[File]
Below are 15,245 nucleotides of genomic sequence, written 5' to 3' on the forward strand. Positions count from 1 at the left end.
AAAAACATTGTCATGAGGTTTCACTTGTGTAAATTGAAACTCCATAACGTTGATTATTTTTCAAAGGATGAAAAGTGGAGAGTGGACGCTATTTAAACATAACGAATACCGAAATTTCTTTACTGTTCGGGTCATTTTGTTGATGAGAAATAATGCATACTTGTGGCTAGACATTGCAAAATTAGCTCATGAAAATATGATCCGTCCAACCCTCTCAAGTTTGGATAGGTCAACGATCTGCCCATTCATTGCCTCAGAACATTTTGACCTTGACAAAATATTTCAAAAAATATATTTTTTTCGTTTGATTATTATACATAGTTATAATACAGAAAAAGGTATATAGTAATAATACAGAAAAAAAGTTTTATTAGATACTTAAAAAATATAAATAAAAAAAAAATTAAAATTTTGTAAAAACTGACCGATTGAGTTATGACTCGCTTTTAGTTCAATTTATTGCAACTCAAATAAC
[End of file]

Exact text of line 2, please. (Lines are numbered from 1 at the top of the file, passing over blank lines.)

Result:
AAAAACATTGTCATGAGGTTTCACTTGTGTAAATTGAAACTCCATAACGTTGATTATTTTTCAAAGGATGAAAAGTGGAGAGTGGACGCTATTTAAACATAACGAATACCGAAATTTCTTTACTGTTCGGGTCATTTTGTTGATGAGAAATAATGCATACTTGTGGCTAGACATTGCAAAATTAGCTCATGAAAATATGATCCGTCCAACCCTCTCAAGTTTGGATAGGTCAACGATCTGCCCATTCATTGCCTCAGAACATTTTGACCTTGACAAAATATTTCAAAAAATATATTTTTTTCGTTTGATTATTATACATAGTTATAATACAGAAAAAGGTATATAGTAATAATACAGAAAAAAAGTTTTATTAGATACTTAAAAAATATAAATAAAAAAAAAATTAAAATTTTGTAAAAACTGACCGATTGAGTTATGACTCGCTTTTAGTTCAATTTATTGCAACTCAAATAAC